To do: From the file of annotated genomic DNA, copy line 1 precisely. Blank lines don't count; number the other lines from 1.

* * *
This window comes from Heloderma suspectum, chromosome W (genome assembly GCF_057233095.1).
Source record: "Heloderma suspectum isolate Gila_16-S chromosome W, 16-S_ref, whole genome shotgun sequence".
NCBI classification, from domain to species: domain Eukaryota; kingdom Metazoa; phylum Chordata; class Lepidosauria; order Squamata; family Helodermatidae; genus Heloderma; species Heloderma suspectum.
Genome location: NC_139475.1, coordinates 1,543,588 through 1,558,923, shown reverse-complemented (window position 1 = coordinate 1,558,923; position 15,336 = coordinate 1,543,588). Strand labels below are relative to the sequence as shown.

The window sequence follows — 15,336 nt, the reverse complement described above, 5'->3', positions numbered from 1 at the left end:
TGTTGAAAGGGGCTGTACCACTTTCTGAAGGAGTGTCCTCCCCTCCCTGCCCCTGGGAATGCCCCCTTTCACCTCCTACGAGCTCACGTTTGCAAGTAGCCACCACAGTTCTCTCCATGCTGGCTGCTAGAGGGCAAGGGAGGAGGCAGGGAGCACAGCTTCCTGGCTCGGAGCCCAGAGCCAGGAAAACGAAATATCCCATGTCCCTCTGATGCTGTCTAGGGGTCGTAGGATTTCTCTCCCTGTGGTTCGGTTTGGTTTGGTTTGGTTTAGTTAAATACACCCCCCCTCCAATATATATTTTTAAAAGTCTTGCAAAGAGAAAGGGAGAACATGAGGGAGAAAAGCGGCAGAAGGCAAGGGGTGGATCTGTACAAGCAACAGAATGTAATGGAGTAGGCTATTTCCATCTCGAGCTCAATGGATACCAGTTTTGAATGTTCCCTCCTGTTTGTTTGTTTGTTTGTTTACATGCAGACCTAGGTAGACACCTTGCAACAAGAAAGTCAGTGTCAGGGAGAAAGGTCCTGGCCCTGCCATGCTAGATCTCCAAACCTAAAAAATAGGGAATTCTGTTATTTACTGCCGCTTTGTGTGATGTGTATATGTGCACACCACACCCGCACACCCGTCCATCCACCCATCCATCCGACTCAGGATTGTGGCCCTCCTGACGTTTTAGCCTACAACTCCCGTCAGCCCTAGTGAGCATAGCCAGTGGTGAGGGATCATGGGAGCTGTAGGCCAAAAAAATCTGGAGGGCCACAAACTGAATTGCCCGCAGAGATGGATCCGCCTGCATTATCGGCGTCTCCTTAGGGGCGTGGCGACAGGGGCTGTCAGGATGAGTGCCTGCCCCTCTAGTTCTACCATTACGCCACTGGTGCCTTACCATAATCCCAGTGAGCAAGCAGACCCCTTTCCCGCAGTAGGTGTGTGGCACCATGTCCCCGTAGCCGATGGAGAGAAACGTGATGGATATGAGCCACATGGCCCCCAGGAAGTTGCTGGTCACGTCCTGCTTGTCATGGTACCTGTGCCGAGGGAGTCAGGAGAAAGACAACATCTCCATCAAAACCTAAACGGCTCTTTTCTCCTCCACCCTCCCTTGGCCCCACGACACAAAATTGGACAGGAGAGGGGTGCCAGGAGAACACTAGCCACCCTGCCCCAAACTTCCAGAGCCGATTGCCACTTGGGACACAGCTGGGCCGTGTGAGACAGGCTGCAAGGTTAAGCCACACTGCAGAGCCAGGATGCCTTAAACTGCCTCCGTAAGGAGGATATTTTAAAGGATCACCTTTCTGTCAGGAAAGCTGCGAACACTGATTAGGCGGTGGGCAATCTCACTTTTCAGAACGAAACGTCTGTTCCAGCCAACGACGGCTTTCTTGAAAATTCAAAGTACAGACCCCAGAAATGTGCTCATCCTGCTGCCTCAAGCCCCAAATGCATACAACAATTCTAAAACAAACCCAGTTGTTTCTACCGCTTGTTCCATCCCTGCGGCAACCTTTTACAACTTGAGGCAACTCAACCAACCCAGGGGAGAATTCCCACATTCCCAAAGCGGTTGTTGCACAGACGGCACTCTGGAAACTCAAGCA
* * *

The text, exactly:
This window comes from Heloderma suspectum, chromosome W (genome assembly GCF_057233095.1).